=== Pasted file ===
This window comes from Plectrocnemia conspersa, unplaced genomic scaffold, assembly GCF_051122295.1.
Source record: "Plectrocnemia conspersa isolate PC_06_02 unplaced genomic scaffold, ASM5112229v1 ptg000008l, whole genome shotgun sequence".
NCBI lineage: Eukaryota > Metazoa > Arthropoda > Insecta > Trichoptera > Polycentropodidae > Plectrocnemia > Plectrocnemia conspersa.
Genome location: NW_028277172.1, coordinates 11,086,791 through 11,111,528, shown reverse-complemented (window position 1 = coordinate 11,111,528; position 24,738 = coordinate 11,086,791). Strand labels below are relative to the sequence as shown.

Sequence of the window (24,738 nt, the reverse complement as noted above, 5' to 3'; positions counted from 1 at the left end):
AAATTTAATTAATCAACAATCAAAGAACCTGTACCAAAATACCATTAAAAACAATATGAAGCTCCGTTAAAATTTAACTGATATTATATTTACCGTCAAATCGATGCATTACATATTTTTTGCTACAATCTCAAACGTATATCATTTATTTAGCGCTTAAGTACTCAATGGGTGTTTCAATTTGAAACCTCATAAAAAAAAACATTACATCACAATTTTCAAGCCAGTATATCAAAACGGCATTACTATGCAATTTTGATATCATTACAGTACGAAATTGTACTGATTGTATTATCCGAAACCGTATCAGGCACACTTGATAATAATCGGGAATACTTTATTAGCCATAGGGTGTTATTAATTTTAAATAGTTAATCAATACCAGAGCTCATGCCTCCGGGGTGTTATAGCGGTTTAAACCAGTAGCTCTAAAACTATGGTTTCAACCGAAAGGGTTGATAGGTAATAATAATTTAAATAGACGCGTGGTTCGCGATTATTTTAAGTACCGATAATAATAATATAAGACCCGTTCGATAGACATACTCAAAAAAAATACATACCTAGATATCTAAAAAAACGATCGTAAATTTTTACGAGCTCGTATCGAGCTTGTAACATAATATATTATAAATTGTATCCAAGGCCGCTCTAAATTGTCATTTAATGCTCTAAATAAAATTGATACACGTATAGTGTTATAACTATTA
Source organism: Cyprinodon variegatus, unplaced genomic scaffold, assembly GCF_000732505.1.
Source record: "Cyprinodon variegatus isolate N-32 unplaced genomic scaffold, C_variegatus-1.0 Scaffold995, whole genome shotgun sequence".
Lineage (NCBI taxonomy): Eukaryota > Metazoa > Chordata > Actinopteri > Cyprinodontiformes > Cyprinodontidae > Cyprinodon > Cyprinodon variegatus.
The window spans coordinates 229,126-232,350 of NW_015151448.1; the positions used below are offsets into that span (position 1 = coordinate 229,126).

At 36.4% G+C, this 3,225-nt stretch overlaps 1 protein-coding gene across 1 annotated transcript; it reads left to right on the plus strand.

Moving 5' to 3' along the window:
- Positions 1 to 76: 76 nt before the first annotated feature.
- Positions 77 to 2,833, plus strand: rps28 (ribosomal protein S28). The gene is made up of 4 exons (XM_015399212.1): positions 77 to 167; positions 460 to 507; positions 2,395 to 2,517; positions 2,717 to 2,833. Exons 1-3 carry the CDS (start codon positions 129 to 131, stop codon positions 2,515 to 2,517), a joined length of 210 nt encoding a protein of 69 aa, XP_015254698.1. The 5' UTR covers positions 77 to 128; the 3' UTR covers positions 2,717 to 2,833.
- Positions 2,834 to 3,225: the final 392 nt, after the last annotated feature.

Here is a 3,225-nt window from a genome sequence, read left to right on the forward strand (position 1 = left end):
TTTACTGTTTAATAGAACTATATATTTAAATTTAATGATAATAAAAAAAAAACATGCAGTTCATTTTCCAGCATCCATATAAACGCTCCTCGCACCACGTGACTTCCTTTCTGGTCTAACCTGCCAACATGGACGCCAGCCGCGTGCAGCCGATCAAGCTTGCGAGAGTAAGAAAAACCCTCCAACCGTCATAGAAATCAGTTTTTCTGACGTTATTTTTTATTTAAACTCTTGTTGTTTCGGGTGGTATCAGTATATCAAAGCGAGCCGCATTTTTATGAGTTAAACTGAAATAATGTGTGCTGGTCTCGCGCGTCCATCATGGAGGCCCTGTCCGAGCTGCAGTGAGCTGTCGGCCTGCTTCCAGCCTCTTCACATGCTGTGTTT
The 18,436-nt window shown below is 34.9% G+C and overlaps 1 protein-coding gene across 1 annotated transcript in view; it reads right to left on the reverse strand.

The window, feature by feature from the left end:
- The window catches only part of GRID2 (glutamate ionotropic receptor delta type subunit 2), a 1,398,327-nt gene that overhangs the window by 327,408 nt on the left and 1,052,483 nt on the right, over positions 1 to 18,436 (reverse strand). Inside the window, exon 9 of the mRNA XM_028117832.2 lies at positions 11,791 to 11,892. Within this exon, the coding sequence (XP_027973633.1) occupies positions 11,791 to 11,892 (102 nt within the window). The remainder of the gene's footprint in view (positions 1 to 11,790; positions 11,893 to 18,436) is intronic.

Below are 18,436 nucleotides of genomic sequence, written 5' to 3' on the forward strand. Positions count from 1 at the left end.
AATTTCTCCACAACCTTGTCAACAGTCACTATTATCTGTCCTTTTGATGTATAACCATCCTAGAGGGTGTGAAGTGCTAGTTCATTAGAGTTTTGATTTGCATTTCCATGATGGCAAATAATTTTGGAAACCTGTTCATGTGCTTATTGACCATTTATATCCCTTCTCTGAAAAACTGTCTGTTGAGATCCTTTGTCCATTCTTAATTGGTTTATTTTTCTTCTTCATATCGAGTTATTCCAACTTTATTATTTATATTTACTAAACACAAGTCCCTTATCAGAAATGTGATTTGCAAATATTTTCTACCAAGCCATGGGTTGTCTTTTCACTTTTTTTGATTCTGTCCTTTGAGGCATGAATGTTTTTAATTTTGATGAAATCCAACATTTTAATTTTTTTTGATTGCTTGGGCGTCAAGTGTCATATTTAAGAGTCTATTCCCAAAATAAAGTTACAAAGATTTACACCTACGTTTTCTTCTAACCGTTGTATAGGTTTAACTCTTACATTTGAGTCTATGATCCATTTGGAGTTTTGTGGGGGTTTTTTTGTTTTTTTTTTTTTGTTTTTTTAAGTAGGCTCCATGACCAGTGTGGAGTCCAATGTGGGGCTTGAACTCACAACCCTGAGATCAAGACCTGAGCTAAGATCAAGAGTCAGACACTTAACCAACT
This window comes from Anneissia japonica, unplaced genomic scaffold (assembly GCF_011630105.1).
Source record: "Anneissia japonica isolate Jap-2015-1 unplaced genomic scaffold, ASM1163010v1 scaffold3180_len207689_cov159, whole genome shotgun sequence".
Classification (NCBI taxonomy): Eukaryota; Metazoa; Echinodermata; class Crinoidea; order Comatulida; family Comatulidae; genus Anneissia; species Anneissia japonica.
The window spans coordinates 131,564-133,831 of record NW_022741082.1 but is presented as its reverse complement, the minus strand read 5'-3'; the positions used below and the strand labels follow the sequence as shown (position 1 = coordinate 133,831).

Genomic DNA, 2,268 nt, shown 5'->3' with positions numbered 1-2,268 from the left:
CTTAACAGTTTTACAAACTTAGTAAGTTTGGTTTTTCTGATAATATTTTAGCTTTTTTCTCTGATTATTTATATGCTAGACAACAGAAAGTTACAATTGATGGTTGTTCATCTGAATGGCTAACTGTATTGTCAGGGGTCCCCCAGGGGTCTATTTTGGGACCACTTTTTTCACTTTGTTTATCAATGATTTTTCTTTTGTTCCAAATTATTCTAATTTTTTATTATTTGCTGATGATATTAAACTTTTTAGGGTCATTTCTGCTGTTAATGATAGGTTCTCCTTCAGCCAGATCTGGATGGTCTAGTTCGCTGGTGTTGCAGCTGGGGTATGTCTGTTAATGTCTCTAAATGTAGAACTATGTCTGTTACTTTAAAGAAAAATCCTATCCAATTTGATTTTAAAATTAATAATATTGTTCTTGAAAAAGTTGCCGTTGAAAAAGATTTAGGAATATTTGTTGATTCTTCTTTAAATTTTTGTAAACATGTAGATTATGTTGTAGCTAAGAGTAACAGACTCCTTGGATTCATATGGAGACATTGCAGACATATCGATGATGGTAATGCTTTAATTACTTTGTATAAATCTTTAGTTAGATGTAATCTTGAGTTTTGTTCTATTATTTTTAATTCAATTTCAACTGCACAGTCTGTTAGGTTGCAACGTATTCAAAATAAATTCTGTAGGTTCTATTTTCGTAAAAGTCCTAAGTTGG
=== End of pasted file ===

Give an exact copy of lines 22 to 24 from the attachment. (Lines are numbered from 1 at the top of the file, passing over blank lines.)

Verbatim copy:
AATTTCTCCACAACCTTGTCAACAGTCACTATTATCTGTCCTTTTGATGTATAACCATCCTAGAGGGTGTGAAGTGCTAGTTCATTAGAGTTTTGATTTGCATTTCCATGATGGCAAATAATTTTGGAAACCTGTTCATGTGCTTATTGACCATTTATATCCCTTCTCTGAAAAACTGTCTGTTGAGATCCTTTGTCCATTCTTAATTGGTTTATTTTTCTTCTTCATATCGAGTTATTCCAACTTTATTATTTATATTTACTAAACACAAGTCCCTTATCAGAAATGTGATTTGCAAATATTTTCTACCAAGCCATGGGTTGTCTTTTCACTTTTTTTGATTCTGTCCTTTGAGGCATGAATGTTTTTAATTTTGATGAAATCCAACATTTTAATTTTTTTTGATTGCTTGGGCGTCAAGTGTCATATTTAAGAGTCTATTCCCAAAATAAAGTTACAAAGATTTACACCTACGTTTTCTTCTAACCGTTGTATAGGTTTAACTCTTACATTTGAGTCTATGATCCATTTGGAGTTTTGTGGGGGTTTTTTTGTTTTTTTTTTTTTGTTTTTTTAAGTAGGCTCCATGACCAGTGTGGAGTCCAATGTGGGGCTTGAACTCACAACCCTGAGATCAAGACCTGAGCTAAGATCAAGAGTCAGACACTTAACCAACT
This window comes from Anneissia japonica, unplaced genomic scaffold (assembly GCF_011630105.1).
Source record: "Anneissia japonica isolate Jap-2015-1 unplaced genomic scaffold, ASM1163010v1 scaffold3180_len207689_cov159, whole genome shotgun sequence".